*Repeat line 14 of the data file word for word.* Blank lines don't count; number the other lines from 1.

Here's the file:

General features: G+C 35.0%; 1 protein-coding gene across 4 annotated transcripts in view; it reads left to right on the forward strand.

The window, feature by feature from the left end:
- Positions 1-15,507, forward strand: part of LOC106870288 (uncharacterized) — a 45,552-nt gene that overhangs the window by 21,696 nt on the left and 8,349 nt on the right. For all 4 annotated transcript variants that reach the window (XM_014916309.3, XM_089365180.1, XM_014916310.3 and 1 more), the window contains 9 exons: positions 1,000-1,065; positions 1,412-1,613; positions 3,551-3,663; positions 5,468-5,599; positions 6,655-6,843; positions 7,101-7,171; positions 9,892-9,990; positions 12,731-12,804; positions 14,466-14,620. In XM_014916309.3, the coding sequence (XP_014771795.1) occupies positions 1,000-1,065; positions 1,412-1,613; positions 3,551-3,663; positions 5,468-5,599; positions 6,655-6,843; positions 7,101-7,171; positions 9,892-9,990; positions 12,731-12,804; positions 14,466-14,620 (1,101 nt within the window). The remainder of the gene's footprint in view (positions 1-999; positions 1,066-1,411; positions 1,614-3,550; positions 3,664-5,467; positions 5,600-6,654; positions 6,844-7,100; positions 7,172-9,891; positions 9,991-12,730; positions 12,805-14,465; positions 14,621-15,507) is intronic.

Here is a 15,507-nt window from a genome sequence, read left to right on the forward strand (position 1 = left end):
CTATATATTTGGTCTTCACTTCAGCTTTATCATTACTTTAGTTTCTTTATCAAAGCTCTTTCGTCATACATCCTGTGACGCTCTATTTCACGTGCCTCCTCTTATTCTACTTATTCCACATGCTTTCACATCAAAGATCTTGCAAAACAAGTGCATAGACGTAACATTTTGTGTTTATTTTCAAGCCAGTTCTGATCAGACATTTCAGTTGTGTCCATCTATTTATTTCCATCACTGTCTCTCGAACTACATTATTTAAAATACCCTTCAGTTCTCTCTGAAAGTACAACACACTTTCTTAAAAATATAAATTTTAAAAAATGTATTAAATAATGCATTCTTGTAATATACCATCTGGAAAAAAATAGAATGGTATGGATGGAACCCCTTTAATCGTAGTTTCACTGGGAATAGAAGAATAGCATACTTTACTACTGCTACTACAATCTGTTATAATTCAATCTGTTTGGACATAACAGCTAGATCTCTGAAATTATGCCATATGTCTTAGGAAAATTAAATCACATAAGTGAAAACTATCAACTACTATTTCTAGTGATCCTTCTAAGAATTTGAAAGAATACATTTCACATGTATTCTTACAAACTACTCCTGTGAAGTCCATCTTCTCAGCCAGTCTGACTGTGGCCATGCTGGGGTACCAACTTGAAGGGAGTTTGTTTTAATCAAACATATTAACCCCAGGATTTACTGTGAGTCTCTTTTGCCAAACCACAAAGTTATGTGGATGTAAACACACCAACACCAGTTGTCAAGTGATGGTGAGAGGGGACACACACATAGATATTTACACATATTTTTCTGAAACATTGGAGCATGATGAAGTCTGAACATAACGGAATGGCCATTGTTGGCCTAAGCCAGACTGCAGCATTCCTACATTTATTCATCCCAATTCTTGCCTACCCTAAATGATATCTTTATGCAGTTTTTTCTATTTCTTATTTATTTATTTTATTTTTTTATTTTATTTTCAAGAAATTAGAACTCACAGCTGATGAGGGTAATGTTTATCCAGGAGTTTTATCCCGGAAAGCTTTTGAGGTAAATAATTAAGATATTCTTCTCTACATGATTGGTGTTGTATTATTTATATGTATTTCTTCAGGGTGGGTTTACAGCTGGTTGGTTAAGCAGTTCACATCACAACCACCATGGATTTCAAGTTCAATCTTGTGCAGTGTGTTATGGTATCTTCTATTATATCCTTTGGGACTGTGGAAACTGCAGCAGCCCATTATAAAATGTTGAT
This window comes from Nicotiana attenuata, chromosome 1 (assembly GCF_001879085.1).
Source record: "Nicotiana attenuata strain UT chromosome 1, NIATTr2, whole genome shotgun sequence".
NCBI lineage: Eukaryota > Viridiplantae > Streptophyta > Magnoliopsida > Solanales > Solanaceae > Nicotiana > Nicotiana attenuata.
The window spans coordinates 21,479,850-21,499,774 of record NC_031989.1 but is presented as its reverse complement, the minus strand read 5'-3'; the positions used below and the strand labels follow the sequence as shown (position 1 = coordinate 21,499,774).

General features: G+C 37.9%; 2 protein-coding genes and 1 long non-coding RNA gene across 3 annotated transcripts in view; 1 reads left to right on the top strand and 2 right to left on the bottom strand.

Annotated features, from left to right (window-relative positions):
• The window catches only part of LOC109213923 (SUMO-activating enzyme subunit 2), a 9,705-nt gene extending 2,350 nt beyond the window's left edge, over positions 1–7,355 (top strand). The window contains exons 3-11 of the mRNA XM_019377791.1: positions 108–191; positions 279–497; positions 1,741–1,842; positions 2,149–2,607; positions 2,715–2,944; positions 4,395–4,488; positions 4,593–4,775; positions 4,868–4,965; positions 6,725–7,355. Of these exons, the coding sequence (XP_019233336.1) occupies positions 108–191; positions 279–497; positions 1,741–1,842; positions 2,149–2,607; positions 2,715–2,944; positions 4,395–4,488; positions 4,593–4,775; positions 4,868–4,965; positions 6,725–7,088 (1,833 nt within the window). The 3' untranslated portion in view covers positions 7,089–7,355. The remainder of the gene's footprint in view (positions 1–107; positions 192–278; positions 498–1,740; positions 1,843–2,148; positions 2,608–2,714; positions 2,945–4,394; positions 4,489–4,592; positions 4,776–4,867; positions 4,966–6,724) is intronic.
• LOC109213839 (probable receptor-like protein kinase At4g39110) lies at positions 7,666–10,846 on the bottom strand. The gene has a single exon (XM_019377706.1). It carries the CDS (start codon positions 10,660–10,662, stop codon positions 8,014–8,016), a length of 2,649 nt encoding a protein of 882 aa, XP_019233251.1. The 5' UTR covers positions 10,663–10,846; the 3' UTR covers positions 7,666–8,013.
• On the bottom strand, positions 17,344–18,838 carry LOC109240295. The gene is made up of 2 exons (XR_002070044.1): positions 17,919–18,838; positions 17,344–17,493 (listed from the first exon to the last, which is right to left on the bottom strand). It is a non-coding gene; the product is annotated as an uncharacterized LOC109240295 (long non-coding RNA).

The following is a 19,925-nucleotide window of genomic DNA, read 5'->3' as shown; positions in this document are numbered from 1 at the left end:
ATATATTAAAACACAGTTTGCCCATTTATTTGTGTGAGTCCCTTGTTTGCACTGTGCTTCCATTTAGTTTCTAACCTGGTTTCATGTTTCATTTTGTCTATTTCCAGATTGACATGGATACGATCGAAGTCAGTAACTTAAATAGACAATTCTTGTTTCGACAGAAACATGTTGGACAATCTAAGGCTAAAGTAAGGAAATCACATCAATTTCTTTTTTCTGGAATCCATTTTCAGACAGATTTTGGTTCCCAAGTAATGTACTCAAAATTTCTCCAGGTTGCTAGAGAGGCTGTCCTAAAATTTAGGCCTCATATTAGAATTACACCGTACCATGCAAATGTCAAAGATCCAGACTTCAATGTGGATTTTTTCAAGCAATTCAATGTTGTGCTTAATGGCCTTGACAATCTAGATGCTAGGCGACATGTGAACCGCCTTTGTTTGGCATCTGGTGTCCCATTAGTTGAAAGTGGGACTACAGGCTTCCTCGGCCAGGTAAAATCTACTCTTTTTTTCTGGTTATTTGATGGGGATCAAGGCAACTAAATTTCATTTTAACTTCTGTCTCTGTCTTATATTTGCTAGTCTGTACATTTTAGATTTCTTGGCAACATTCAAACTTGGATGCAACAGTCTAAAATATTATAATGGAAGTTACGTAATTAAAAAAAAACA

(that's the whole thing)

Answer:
• On the bottom strand, positions 17,344–18,838 carry LOC109240295. The gene is made up of 2 exons (XR_002070044.1): positions 17,919–18,838; positions 17,344–17,493 (listed from the first exon to the last, which is right to left on the bottom strand). It is a non-coding gene; the product is annotated as an uncharacterized LOC109240295 (long non-coding RNA).